Kyrgyzstan: Community development provides relief during harsh winter
The village of Kazybek, at the foot of the mountains in Naryn province, Kyrgyzstan, endures extremely harsh winters, with temperatures averaging around -20Cº and sometimes dropping as low as -40Cº.
“Previously, the kindergarten was only open during the warmer seasons and closed for nearly five months in winter”, says Akylai, a young mother.
- A community development project in Kyrgyzstan is helping to heat schools and hospitals, boosting livelihoods during harsh winters.
- Since 2012, more than 2,300 households have benefited from the programme intervention.
- Women compose 46.2% of the leader-activists of the community based organizations in the pilot villages.
However, thanks to a new heating system installed as part of a UNDP-sponsored project, residents of Kazybek can now send their children to kindergarten throughout the winter. This allows parents, especially mothers, to spend more time generating income for their families.
"We can keep kids for almost four hours in the day now. As a next step, we are going to raise funds to purchase beds for the children to be able to keep them for a longer period", says kindergarten director Gulayim Moldakunova.
A heating system was also installed at the local hospital in Kazybek, which provides health services to approximately 5,000 people.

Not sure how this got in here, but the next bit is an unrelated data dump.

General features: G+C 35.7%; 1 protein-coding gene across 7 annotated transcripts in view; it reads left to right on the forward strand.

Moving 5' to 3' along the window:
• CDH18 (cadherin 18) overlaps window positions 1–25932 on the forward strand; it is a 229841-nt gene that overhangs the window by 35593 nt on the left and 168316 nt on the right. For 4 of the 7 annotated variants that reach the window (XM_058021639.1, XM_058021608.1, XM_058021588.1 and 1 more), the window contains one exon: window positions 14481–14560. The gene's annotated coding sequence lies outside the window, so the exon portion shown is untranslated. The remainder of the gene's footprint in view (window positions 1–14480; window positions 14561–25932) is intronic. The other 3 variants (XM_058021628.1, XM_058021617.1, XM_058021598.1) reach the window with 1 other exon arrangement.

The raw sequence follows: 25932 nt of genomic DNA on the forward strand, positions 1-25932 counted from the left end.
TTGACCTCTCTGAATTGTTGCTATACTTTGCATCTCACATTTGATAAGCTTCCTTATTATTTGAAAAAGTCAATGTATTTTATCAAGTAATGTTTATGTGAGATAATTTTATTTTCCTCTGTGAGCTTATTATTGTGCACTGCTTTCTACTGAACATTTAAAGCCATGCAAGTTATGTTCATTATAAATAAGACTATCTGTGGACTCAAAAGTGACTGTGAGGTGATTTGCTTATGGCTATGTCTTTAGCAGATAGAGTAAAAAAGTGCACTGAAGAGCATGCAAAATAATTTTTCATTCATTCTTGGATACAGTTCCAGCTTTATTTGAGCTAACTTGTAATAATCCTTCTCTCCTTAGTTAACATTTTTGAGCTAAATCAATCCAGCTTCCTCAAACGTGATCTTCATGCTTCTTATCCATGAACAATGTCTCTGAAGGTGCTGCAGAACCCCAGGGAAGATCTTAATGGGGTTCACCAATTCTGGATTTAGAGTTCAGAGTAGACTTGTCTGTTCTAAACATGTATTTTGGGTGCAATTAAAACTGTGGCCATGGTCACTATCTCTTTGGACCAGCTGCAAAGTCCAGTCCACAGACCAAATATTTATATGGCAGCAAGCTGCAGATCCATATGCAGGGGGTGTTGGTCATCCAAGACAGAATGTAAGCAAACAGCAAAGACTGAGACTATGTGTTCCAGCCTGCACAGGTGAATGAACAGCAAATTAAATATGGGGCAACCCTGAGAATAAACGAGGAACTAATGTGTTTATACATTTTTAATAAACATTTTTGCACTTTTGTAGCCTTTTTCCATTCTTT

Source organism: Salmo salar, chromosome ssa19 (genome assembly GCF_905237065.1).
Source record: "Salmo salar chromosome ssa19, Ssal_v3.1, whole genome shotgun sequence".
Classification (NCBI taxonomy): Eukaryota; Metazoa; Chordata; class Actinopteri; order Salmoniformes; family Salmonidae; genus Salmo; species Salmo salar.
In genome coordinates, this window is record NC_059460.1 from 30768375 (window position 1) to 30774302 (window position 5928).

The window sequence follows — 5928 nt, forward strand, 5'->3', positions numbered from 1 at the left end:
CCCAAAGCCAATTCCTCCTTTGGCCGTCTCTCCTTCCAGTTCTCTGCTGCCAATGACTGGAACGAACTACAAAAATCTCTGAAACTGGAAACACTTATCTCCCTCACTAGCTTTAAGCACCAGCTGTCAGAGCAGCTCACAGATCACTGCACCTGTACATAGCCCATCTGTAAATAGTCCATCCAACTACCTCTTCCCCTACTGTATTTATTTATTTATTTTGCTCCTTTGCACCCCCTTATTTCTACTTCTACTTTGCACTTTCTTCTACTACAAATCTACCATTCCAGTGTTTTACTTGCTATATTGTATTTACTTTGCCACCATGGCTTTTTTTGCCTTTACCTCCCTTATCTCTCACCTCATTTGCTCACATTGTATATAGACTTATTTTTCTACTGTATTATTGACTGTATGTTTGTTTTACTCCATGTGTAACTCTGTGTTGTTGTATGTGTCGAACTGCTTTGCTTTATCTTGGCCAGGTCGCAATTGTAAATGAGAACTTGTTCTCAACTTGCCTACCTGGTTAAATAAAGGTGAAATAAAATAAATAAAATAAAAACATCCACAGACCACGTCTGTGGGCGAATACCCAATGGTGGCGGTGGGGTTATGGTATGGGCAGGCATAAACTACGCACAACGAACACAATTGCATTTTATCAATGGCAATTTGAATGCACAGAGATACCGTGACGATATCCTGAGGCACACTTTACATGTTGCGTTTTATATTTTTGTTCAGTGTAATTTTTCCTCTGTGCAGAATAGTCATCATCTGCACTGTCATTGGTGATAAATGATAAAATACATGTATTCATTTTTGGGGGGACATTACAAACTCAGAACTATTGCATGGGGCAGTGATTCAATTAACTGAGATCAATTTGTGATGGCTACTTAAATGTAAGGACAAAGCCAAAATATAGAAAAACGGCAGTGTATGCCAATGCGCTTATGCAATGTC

Before the heating system, doctors were unable to provide full medical services to patients during winter months and hospital staff had limited shifts. Now, the community has consistent access to full, basic medical services, including pediatrics and obstetrics.
These development projects are part of the UNDP-backed Poverty Reduction Programme (PRP), which works in all six Kyrgyz provinces and targets remote and isolated villages. The later phase of the programme, which began in 2012 and will operate until 2016, has a total budget of close to US$ 800,000.
Poverty is widespread in the Kyrgyz Republic. An estimated 39.9 percent of the population lived below the poverty line in 2007 and almost three-quarters of the poor live in rural areas. Naryn province is one of the poorest regions in the country.
The programme sponsors joint policy planning sessions in villages throughout Naryn province, bringing together community members and officials to discuss local priorities. This dialogue allows residents to voice their concerns so that local needs can be incorporated into development plans.
In Kuybishev, another village in the Naryn province where residents had irregular energy access, the community received a grant to build a new transformer substation. In Uchkun, the village high school received a new heating system so that the school's staff members no longer have to come in before dawn every morning to light a fire.
"Students would sit in coats in classrooms filled with smoke," said Ryskeldi Sydykov, the school’s logistics manager. "When the frost came, the school had to send the children home to warm up. This affected the quality of education.”
What sets these projects apart is that they address issues that matter most to local residents.
"Communities realized that the key socioeconomic needs of young families had been ignored and marginalized, resulting in greater local poverty," says Guljigit Ermatov, UNDP Capacity Development and Knowledge Management Component Coordinator.